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Meeting of the Waters

Nutrients from farm fields may turn parts of a beautiful California wetland into stinky green ponds. Melissae Fellet paddles in. Illustrated by Andrea Lofthouse-Quesada and Layla Lang.

Photo: Melissae Fellet

In Elkhorn Slough, water controls the rhythm of life. Seals, otters, and sharks rest in quiet, shallow inlets. Shorebirds zoom around at low tide, disturbing the air like cyclists in the Tour de France as they flock to feed at exposed mud flats.

Elkhorn Slough is California’s second largest tidal salt marsh, behind San Francisco Bay about 150 kilometers north. In a state where fault lines near the coast create rocky cliffs to greet the sea, it’s a rare habitat. Here, gently sloping hills hug the main channel like riverbanks, while the smell of salt air reminds kayakers that Monterey Bay is at their backs. These hills shelter the slough, buffering it from bustling civilization. A commercial harbor, highway bridge, and power plant sit at the mouth. Train tracks cross the center. Houses and strawberry fields dot the hillsides.

Despite humanity’s visible encroachment on this quiet refuge, the water itself carries the biggest ecosystem threat: fertilizer from fields. The nutrients are making the slough’s water too fertile. The same ebb and flow that sustains salamanders, threatened frogs, and migrating birds is beginning to choke out life in this confluence of land and sea.

Several tons of fertilizer residues pour into the slough each day, feeding tiny algae. In slow-moving parts of the slough, this new growth suffocates plants and fish. Farmers in the productive Salinas Valley can save the slough by changing their irrigation and fertilization practices—but some crops can’t be grown with these efficient methods.

“You drive over the slough and you see all the birds, wildlife, and tons of otters, seals, and sea lions. Everything looks great,” says John Haskins, a scientist who has monitored water quality at the slough for the past 12 years. “But I think it’s teetering on a very fine balance.”

Thousands of years of settlement

Change is part of life for an estuary and its inhabitants. The mixture of fresh and salt water shifts each day with the tides, and over the decades with changing climate. But during the past 10,000 years, humans have influenced these natural cycles, too.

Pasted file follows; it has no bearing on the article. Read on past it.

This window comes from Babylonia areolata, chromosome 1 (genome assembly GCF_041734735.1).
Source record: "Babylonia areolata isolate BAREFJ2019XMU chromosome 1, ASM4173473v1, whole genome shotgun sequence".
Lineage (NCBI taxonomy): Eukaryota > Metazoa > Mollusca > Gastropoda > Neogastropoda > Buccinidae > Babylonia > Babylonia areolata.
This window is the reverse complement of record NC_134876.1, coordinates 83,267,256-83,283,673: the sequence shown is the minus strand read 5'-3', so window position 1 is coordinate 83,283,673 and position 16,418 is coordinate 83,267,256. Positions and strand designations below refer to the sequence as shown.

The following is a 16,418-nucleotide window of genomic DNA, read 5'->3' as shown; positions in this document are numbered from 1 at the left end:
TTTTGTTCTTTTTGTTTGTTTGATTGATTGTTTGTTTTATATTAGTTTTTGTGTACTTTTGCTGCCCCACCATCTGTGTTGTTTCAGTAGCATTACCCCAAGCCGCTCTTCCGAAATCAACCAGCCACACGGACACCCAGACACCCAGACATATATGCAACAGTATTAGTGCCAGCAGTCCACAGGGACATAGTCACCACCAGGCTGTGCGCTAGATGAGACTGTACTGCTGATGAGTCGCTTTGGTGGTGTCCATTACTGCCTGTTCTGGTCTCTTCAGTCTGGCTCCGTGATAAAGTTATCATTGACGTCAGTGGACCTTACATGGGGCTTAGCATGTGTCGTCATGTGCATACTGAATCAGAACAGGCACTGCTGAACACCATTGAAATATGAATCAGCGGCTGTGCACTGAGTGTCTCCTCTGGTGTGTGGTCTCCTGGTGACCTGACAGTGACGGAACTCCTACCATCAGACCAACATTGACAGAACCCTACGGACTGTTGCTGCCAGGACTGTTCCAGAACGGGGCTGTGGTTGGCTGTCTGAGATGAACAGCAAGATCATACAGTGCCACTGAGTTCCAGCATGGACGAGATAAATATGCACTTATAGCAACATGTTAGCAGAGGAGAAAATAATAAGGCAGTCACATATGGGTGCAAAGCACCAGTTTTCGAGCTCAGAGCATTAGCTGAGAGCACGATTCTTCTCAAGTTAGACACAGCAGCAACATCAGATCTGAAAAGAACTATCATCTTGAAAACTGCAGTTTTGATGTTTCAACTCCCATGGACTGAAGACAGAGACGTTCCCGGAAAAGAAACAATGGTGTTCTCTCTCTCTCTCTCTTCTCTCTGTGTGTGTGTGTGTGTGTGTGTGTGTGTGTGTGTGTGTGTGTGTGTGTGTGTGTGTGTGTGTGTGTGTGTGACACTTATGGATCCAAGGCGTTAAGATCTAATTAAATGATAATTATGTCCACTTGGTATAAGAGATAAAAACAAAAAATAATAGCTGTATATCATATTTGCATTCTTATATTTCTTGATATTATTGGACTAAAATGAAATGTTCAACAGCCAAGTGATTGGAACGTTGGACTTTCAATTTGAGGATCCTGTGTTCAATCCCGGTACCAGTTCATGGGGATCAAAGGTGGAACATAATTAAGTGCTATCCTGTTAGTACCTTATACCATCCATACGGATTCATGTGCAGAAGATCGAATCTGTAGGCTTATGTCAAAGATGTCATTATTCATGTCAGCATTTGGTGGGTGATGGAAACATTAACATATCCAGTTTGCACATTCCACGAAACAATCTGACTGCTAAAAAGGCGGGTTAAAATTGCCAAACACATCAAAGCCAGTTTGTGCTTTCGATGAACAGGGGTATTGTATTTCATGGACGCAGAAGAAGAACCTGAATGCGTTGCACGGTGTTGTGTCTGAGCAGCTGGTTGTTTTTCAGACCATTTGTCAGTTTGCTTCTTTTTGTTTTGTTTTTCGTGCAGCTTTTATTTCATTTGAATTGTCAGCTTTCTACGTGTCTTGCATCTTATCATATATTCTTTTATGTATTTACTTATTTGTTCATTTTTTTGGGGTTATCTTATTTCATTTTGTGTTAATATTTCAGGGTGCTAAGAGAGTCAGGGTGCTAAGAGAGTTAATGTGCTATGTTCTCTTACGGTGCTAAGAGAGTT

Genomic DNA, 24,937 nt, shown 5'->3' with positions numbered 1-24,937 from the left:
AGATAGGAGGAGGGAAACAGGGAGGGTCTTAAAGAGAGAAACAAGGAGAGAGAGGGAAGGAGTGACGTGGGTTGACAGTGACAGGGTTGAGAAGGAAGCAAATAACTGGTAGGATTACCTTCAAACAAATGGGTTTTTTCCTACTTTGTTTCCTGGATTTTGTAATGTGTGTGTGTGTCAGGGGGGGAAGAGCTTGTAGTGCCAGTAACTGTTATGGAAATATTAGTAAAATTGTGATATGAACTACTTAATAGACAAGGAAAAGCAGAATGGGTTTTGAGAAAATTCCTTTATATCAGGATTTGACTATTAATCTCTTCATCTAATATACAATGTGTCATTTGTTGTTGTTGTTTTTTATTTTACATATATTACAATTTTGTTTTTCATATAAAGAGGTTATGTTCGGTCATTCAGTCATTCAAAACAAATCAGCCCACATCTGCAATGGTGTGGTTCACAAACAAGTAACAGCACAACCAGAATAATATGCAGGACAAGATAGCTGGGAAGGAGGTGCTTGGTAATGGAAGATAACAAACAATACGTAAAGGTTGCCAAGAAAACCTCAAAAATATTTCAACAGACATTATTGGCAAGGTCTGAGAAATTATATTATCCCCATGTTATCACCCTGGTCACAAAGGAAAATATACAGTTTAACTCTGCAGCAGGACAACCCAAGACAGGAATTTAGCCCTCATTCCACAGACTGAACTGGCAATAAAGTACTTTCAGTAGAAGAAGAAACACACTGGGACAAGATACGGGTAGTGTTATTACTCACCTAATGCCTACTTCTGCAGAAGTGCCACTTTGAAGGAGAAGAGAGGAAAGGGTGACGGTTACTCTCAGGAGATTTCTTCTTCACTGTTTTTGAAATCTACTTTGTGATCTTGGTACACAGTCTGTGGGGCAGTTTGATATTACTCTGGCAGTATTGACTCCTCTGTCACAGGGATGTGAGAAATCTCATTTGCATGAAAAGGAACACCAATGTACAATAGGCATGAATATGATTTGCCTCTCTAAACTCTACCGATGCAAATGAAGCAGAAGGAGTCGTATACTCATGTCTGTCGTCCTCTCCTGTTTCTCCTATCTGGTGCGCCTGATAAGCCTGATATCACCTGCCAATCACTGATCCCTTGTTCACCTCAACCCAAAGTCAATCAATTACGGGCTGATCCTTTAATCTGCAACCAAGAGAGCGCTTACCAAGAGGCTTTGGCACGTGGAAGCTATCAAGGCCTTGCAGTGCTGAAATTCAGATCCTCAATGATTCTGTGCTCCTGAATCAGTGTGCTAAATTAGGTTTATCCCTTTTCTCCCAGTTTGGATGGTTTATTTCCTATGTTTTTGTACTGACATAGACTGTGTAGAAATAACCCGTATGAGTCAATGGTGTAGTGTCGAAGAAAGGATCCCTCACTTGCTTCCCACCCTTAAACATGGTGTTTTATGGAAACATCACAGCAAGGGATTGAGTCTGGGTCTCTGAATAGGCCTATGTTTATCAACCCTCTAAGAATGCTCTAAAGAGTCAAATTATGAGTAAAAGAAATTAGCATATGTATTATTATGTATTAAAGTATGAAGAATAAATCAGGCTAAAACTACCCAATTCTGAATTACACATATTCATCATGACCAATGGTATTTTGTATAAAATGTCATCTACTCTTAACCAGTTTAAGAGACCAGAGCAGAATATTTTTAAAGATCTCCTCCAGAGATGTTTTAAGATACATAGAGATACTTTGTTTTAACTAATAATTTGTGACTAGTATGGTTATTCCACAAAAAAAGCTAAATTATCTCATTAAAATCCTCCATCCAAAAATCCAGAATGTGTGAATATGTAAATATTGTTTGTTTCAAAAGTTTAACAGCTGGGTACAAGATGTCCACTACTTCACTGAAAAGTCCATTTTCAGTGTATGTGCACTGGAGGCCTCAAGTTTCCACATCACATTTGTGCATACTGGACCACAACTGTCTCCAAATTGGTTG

Slideshow: Join Melissae Fellet on the waters of Elkhorn Slough, on the central California coast. (Click on image to see video.)

The Ohlone Indians feasted at the slough’s buffet of oysters, snails, and fish. Spanish missionaries and Mexican cattle ranchers exploited the uplands for cattle grazing. Early European settlers diked and drained some of the spongy wetland for agriculture—a dramatic alteration with impacts that still influence the slough today.

Now the estuary is a protected reserve, with much of the neighboring land owned by the Elkhorn Slough Foundation. Foundation director Mark Silberstein first visited the slough in 1968 on a field trip with his zoology class. “It’s always fascinated me,” he says. “It’s unusual to find such a place where the scale is small enough that you can get your arms around it, but big enough and rich enough that it keeps you interested.” Over the past 30 years that he’s been involved with research, outreach, and conservation at the slough, Silberstein has seen the drained land refilled, overgrazed lands along the hillsides replanted, and seals and sea otters settle in the main channel.

Meanwhile, farmers have groomed the fertile land of the Salinas Valley for fields of lettuce, spinach, and strawberries. The effects downstream are unavoidable. Fertilizer-rich runoff from fields in Monterey County drains into the Salinas River. Some of this water gets diverted into the old Salinas River channel, which meets the south end of the harbor and runs into the slough.

Most nutrients enter the estuary from the old river channel, not from the adjacent fields. Their levels, particularly nitrate, have soared as the region's agriculture grew into a $4 billion industry. At times, average nitrate levels near the mouth of the slough today are more than 100 times greater than they were in 1928. Overall nutrient levels are some of the highest among the nation’s estuaries.

Photo: Elkhorn Slough National Estuarine Research Reserve

An aerial view of Elkhorn Slough. The Old Salinas River channel runs parallel to the coastline from lower left, just behind the dunes, and empties into the harbor near the mouth of the slough. (Click on image to see larger photo.)

California regulators have linked nutrients in the Salinas River directly to agricultural production. The Central Coast regional water quality control board is drafting new regulations requiring farmers to reduce nutrients in runoff. But negotiating these new rules requires a delicate compromise among growers, regulators, and environmental advocates.

Fueled by the excess nitrate, algae mats have spread throughout the slough over the past 20 years. If the nutrient levels in the water do not decrease, pea-green algae could cover the entire wetland, Haskins says.

Testing the waters

Estuarine ecologist Rikke Preisler is the newest participant in the slough’s monthly water quality monitoring program, which started in 1988. She visits ponds, agricultural ditches, and rivers around the slough each month, armed with plastic bottles and an automated sensor.